This is exactly the type of ignorance that religion thrives on. Just because you do not know how something works does not mean "God did it". Refusing to learn about science because you fear it will question your opinion is worse than ignorance. By doing such a thing you have decided to remain willfully ignorant and your opinion should not hold weight in this discussion. You are also getting a very important point confused – just because scientists don't know everything, does not mean they know nothing. By saying that scientists cannot possibly be correct about the age of the earth simply because they have not figured out all of the complex causes of a migraine is absolutely ridiculous. The greatest thing about science, though, is that they will keep trying to figure it out, instead of just trying to pray it away.

      November 6, 2013 at 12:27 pm |
  12. Ron

    II pesonally don't have a problem with a prayer to start a meeting, but what would all these folks be saying if it was an Mulla up there saying Aulla Akbar. I would be willing to bet they would either 1 all walk out or 2 drag him out from the meeting. Everyone says prayer should not be a big deal and it is what the country was founded on unless it is from a faith they do not ascribe to. Then they say they country is falling apart, and we need to take our guns and head to the hills to save us from the Muslims.

    November 6, 2013 at 11:15 am |
    • Billy

      "Everyone says prayer should not be a big deal and it is what the country was founded on unless it is from a faith they do not ascribe to."

      What?

      So you're already in the hills, I take it....

      November 6, 2013 at 11:20 am |
  13. armageddon

    Jerusalem is God’s heartbeat and it is being prepared as the Great King’s eternal habitation. There will be no peace in the world until Jesus comes down from heaven to rule and reign in the New Jerusalem.

    “Then I saw a new heaven and a new earth, for the first heaven and the first earth had passed away,and there was no longer any sea. I saw the Holy City, the New Jerusalem, coming down out of heaven from God, prepared as a bride beautifully dressed for her husband.”

    November 6, 2013 at 11:06 am |
    • Robert Brown

      Amen

      November 6, 2013 at 11:11 am |
    • Well Duh

      Harry has finally come of age, and finally started on his final journey to defeat Voldemort for good. The Dursely’s are forced to go into hiding so that Voldemort’s Death Eaters will not torture them for information, and Harry sets off with Ron and Hermione on a difficult quest to find and destroy the last of Voldemort’s Horcruxes. Only once those have been destroyed, Harry knows, can Voldemort truly be killed.

      November 6, 2013 at 11:15 am |
      • Dyslexic doG

        Amen

        November 6, 2013 at 11:20 am |
    • Math is God

      Oh, stuff a sock in it.

      November 6, 2013 at 11:20 am |
    • AverageJoe76

      Can you picture that happening? I can't. Terminator's scenario sounds more feasible. I bet if it was the case, you faithfuls will find a way to put a square in a round hole.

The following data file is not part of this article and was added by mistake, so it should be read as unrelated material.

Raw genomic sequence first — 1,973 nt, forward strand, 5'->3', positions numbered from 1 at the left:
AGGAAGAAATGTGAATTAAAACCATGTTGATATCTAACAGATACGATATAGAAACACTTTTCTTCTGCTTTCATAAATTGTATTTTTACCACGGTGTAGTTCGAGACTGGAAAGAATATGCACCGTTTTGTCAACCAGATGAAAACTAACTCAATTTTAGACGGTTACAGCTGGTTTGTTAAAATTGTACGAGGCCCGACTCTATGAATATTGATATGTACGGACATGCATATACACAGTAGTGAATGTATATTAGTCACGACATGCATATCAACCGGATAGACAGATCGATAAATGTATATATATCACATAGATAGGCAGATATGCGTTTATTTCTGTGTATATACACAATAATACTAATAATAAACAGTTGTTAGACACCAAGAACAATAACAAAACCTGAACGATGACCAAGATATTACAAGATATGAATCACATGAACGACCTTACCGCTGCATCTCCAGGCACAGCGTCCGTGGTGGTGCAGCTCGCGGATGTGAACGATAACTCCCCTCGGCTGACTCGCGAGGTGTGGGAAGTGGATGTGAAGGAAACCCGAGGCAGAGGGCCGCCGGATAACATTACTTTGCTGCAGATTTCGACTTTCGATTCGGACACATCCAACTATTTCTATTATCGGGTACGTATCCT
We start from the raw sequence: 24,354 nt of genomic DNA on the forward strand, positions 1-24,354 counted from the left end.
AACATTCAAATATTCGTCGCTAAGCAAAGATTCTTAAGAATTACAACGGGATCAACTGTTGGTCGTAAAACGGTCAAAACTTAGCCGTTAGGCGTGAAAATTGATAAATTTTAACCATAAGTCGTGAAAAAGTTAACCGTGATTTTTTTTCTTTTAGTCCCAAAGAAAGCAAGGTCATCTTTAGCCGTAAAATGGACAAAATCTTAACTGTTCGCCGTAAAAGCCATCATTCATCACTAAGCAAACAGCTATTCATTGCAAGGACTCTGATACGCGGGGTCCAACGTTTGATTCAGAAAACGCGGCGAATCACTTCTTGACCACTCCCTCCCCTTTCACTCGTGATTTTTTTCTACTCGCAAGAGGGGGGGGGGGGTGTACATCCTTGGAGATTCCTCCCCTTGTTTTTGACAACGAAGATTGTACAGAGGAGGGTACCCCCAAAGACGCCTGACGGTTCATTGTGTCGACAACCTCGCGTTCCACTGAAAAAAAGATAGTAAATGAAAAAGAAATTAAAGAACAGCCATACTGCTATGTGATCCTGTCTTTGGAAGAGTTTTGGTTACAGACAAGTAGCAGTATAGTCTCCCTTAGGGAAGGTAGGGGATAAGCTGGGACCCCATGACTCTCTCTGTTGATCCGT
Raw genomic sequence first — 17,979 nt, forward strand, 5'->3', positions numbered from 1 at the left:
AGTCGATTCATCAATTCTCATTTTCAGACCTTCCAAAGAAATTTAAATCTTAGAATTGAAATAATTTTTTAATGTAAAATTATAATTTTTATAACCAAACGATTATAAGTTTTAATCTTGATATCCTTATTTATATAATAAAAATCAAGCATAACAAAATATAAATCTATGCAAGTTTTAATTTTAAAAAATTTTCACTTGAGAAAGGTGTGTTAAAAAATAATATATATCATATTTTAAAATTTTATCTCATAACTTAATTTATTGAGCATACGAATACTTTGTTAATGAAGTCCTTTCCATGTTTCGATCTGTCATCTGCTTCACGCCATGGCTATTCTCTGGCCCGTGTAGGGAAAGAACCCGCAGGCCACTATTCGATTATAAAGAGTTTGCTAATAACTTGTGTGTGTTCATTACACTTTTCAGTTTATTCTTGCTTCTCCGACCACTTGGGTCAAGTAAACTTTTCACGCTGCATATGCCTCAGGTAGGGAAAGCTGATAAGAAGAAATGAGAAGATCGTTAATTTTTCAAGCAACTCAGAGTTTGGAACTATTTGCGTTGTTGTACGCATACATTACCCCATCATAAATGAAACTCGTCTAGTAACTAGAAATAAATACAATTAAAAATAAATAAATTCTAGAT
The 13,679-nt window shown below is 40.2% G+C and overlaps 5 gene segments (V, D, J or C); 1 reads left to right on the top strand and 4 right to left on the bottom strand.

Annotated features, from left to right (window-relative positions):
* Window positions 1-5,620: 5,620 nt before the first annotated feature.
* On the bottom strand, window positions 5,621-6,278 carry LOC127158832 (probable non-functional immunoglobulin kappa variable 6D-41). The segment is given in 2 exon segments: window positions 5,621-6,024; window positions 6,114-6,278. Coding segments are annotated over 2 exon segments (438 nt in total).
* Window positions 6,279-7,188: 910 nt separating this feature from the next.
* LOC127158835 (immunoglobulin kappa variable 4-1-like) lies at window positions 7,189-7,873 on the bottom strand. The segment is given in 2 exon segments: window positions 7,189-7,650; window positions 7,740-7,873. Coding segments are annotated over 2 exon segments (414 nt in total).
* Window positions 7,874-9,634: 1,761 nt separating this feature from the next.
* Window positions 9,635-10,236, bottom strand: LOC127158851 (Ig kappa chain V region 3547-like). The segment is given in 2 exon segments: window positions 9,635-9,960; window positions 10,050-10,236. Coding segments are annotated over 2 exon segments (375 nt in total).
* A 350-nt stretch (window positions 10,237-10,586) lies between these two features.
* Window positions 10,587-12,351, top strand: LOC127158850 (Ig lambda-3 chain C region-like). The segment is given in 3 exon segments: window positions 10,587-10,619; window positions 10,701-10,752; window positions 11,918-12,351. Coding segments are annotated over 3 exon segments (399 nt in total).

November 6, 2013 at 11:20 am |
    • Sashatree

      You're free to believe whatever fairy tale you want. But you're not free to impose/expose your religious views within the realm of PUBLIC GOVERNANCE!! NO RELIGION WHATSOEVER IN POLITICS!! WE ARE A SECULAR NATION!!!!!

      November 6, 2013 at 11:27 am |
    • Mohammed

      Allah Ahkbar

      November 6, 2013 at 11:35 am |
  14. HotAirAce

    Let' us pray. . .

    You are attending a town council meeting to ask them to modify a zoning regulation so that you can open a group home for female victims of domestic violence and their children under the age of six.

    You must be present at the start of the meeting because there will be a number of agenda items of varying and uncertain lengths – the council cannot tell you exactly when you will be presenting.

    If you are not present when you are called upon, you may not get another chance to make your request for some time.

    They open the proceedings with a religious ritual but you do not participate as that would be counter to your beliefs. Members of council openly glare at you as a result.

    Are you confident that you will be treated fairly when you make your request?

    Why should citizens or legislators expose, implicitly or explicitly, their religious beliefs as part of doing government business, unless that is their individual wish?

    What is wrong with "no religion in government ever"?

    November 6, 2013 at 11:04 am |
    • Dyslexic doG

      well said!

      November 6, 2013 at 11:21 am |
    • Pavman2473

      If everyone is praying, how can they glare at those that aren't? It makes no sense. What harm is it doing to the atheist anyway?

      November 6, 2013 at 11:22 am |
      • HotAirAce

        Who said anything about a specific cult's ritual? Does every cult require the participants to close their eyes during every ritual? Why do you believe the person in the above scenario is an atheist? Can't you see that anyone might be harmed if their religious beliefs become known?

        November 6, 2013 at 11:29 am |
        • HotAirAce